The shift of China's monetary policy stance from "moderately loose" to "prudent" next year indicates curbing inflation and asset bubbles have become the Central Government's top priority. But is China's bubble problem short-term or long-term? Is it only monetary or related to economic structure? Is it the cause of China's economic imbalance or the result? And what kind of deep-rooted problems in the macro economy does it reflect? All these questions call for deep thought, said Zhang Monan, a researcher with the State Information Center, in a recent article for The Beijing News. Edited excerpt follows:
The fast economic growth China has experienced in the past three decades is mainly attributed to dividends of production elements (including labor force and resources), market-oriented reform and globalization. Today, the contribution of the three major dividends is weakening and the growth model built on low-cost advantages can no longer be sustained. Next year marks the beginning of China's 12th Five-Year Plan (2011-15) and now the Chinese economy is at a turning point about which way to go.
So far, the decaying dividends have not slowed the economic growth rate. They have, on the other hand, triggered property bubbles as a result of industrial capital flowing into the property market and virtual economy. It explains why property bubbles failed to be held back despite crackdowns by the government.
The truth is that the economic growth propelled by these dividends has put the Chinese economy in a tight spot. Corporate profits are shrinking quickly as a result of soaring production costs and plummeting marketing prices. What follows the corporate profit decrease will be overwhelming economic bubbles, because enterprises are forced to put money into property and stock markets in order to survive and keep their profits high, or at least stable.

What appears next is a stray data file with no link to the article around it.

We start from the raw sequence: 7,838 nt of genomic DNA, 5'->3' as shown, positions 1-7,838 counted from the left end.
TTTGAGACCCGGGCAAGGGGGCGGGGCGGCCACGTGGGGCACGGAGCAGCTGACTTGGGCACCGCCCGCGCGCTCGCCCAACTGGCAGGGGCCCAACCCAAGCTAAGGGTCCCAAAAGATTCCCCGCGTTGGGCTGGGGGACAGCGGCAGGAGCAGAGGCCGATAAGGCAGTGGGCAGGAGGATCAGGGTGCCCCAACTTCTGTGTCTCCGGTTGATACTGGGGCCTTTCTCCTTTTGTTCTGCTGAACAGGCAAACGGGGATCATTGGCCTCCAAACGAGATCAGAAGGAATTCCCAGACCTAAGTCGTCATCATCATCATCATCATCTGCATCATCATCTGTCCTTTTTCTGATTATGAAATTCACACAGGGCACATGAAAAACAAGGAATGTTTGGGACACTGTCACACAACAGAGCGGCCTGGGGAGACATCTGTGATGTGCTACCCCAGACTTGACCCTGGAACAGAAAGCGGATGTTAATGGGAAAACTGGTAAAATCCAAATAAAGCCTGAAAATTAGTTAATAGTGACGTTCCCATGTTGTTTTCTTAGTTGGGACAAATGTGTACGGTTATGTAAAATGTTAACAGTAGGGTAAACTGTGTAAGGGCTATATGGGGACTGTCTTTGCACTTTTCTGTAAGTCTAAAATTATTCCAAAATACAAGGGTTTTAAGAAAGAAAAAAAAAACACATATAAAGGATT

Currently, property market bubbles and capital chasing after investment commodities are the pitfalls facing the economy. Private enterprises have chosen and will continue to choose to withdraw from the real economy and turn to the real estate sector. What's worse is that even state-owned enterprises (SOEs) are participating in this trend. In recent years, so many SOEs have engaged in the real estate that the government had to force 78 central SOEs to exit the sector.
To some extent, the real estate industry has become China's pillar industry. The real estate industry could contribute 3 percentage points to China's annual GDP growth, if investment in the industry maintains an annual growth rate of 15 percent. What's more, the real estate sector drives more than 20 related industries, including cement, iron and steel. In this sense, a real estate bubble burst could be a pop heard around the whole macro economy.
Above all else, the most important task for the future is to prevent a bubbling economy. Whatever course the economic transformation takes, developing the real economy will be fundamental to China's continued economic success. We should keep in mind that the real economy is essential to all economies, as nations like the Netherlands, United Kingdom, Japan and United States illustrated in the past. The decline of the Netherlands, United Kingdom and Japan was due to their once prosperous financial and property industries but decadent real industrial sectors. This also happens to be the root cause of the global financial crisis.